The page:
Travel and hospitality recruitment agency ideas: Why adopt a 4-day work week

Not only have the Labour party announced a plan to gradually move the workforce to a 4-day week if they get into power in the UK, but Microsoft also announced that their Japan offices successfully trialled a 4-day week this August. So, is a 4-day working week a crazy idea that will cause turmoil or something that benefits productivity and worker wellbeing?

The Microsoft experiment involved 2,300 employees getting Friday off for five weeks in a row, without any decrease in their pay. The surprising results were that productivity increased by a whopping 40%. They also found that workers were happier. However, staff were also promised a £1000 holiday subsidy from the company. In the Guardian, CEO Takuya Hirano is reported as saying, ‘Work a short time, rest well and learn a lot… I want employees to think about and experience how they can achieve the same results with 20% less working time.’

This may sound like a revolutionary idea, but it’s been tried before. In New Zealand, the financial services company Perpetual Guardian found that moving its 240 staff to a 4-day week for 8 weeks lowered staff stress and increased productivity by 20%. The trial was monitored by university academics, and found that workers reported being more stimulated, empowered and committed, compared with a survey from the year before.

The Chief Executive of Perpetual Guardian, Andrew Barnes, said, ‘This is an idea whose time has come.’ He was so taken with the results that he has written a guide to implementing a 4-day working week for other companies with details about the experiment and how it worked. He has set up a not-for-profit company called 4 Day Week Global to spread the word about the benefits.

However, some smaller companies have reported trying the experiment, with results being good at first but then falling slightly.

In another study, published by the Harvard Business Review, it was found that shorter days at work could also improve productivity. Reducing the daily hours from 8 to 6 actually resulted in more work getting done.

The productivity puzzle

One thing is certain: UK average working hours have been increasing since the financial crisis in 2008, but productivity levels have remained virtually flat according to the Office for National Statistics. There is no economic theory about why this is the case, and it has become known as the productivity puzzle.

The Labour Party’s 4-day-week proposal is part of their plan to tackle these productivity problems and enliven the workforce. They propose that the changes would take place over a number of years and would operate differently for different parts of the economy. They commissioned a report by Lord Skidelsky which stated that working less without loss of pay was good for material and spiritual wellbeing. But it also said that imposing a four-day week would be unrealistic, and may actually be unpopular.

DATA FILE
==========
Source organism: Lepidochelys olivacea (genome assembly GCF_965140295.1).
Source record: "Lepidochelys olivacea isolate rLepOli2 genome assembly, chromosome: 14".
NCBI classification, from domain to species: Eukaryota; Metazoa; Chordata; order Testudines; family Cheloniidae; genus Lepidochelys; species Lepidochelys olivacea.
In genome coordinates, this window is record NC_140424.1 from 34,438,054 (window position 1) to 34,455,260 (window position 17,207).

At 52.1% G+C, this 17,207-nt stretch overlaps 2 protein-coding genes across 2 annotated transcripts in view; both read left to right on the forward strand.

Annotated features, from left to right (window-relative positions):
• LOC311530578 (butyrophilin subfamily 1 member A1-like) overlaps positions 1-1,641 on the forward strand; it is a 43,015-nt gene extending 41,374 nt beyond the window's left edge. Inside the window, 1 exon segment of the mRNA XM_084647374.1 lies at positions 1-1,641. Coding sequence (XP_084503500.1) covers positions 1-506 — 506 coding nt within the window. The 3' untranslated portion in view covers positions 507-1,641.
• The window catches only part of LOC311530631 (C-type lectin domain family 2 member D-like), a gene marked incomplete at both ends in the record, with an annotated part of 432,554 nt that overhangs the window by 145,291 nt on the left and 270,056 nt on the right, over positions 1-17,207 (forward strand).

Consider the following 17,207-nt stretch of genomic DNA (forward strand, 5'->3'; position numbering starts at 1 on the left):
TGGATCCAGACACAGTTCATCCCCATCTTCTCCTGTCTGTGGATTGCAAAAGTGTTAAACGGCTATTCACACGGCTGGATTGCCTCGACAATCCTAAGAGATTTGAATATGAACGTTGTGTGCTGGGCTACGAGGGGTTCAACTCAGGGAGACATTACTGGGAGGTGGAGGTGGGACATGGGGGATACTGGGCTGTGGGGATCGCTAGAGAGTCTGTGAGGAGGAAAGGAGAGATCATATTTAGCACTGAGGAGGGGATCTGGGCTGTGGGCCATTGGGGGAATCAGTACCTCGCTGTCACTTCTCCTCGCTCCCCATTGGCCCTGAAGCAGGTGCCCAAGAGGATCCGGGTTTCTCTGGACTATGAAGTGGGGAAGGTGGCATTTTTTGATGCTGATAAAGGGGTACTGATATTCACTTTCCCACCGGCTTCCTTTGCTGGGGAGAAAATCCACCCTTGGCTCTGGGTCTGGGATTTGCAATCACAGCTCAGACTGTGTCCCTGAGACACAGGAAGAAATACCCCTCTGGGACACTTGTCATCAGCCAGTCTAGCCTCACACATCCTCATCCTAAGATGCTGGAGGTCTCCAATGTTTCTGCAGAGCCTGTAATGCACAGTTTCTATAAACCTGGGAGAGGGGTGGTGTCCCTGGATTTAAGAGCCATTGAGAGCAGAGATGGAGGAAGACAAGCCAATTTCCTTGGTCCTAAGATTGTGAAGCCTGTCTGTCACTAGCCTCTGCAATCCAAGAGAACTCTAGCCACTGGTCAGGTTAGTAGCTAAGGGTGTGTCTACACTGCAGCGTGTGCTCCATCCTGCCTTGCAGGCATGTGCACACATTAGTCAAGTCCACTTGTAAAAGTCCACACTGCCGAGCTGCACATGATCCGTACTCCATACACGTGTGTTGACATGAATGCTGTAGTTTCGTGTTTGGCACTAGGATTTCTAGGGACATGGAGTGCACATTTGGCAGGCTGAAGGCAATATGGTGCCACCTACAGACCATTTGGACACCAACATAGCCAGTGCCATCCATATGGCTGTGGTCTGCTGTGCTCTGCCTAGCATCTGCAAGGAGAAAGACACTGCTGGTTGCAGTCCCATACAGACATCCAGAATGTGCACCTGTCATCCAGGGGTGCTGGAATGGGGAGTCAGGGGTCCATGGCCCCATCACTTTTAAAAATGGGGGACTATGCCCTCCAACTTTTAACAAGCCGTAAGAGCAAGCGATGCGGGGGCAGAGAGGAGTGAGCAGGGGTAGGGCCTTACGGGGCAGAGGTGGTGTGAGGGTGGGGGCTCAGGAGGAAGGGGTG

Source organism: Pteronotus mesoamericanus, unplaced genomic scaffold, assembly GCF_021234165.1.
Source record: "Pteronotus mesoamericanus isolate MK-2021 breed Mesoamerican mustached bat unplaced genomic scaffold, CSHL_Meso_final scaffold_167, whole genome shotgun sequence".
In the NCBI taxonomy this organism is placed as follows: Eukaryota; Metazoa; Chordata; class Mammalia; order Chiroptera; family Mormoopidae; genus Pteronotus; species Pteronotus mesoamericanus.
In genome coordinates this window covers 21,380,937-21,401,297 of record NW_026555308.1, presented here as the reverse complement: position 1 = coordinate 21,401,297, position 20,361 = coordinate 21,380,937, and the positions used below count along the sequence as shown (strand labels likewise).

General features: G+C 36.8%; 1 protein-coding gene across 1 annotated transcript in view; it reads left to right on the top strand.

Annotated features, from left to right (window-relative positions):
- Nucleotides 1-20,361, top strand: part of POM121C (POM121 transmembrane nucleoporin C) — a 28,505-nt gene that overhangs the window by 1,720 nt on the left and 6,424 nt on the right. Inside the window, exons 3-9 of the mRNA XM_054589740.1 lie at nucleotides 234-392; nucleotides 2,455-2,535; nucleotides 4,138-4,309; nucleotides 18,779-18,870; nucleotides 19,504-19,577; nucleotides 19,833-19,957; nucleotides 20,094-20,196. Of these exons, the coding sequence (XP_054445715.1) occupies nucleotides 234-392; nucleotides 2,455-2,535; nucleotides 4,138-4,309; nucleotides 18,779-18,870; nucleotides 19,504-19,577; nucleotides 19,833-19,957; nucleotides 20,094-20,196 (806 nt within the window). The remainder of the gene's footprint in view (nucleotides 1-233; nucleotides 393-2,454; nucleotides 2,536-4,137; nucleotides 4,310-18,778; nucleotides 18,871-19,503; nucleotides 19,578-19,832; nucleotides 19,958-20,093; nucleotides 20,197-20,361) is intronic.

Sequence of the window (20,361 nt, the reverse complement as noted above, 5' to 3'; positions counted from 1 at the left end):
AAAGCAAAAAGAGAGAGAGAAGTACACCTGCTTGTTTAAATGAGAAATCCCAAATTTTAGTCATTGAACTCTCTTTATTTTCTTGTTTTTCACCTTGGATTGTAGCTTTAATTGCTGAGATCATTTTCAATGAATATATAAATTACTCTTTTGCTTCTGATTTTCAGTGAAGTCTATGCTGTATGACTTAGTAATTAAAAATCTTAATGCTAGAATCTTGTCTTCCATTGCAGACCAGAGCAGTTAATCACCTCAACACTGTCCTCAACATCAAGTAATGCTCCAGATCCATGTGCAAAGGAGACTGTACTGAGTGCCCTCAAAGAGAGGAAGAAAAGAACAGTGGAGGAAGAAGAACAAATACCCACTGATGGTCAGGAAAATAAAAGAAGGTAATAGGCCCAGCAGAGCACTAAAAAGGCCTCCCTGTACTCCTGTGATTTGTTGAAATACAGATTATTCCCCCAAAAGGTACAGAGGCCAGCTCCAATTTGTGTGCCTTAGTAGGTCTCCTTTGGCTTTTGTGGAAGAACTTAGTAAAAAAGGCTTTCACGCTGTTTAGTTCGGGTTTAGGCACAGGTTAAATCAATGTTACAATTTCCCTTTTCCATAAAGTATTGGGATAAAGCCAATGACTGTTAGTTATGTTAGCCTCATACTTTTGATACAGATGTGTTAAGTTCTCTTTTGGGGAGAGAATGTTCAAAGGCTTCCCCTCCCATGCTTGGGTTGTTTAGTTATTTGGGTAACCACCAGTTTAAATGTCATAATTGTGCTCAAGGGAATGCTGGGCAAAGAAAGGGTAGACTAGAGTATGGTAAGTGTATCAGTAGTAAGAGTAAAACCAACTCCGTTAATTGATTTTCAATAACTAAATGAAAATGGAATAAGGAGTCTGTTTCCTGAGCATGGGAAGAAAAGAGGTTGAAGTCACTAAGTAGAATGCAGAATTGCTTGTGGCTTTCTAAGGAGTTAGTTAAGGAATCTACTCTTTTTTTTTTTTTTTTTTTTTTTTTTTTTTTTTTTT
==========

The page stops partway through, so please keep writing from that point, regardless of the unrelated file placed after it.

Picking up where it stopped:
Labour’s political opponents have suggested that it wouldn’t work because it would increase costs for the NHS, for example, because more staff would be needed. And others have suggested it would result in lower wages over time.

Without wanting to be political about it, there is certainly a case for questioning the status quo of our working culture. After all, during the industrial revolution, much longer hours were worked. And we’d all now agree that that’s not a great idea for health and work-life balance. If it can be proved that a business can run more efficiently with less hours worked, surely it’s something that should at least be looked at.

Here at Progressive Travel Recruitment, our director James Roberts puts a lot of trust in us, his recruitment team, to work flexibly from home or offices abroad to achieve what needs to be done. This trust and flexibility definitely results in hard work and good results. There is evidence that those working a 4-day week felt that their bosses had put trust in them.

What do you think of this idea? Would a 4-day week be a joy and would you work your socks off in order to take an extra weekend day to spend how you wished? Or do you think it would lead to laziness and decline in effort put in? As a travel and tourism recruitment agency that likes to throw new ideas around, we’d love to hear your thoughts. Join the debate over on our company LinkedIn page.

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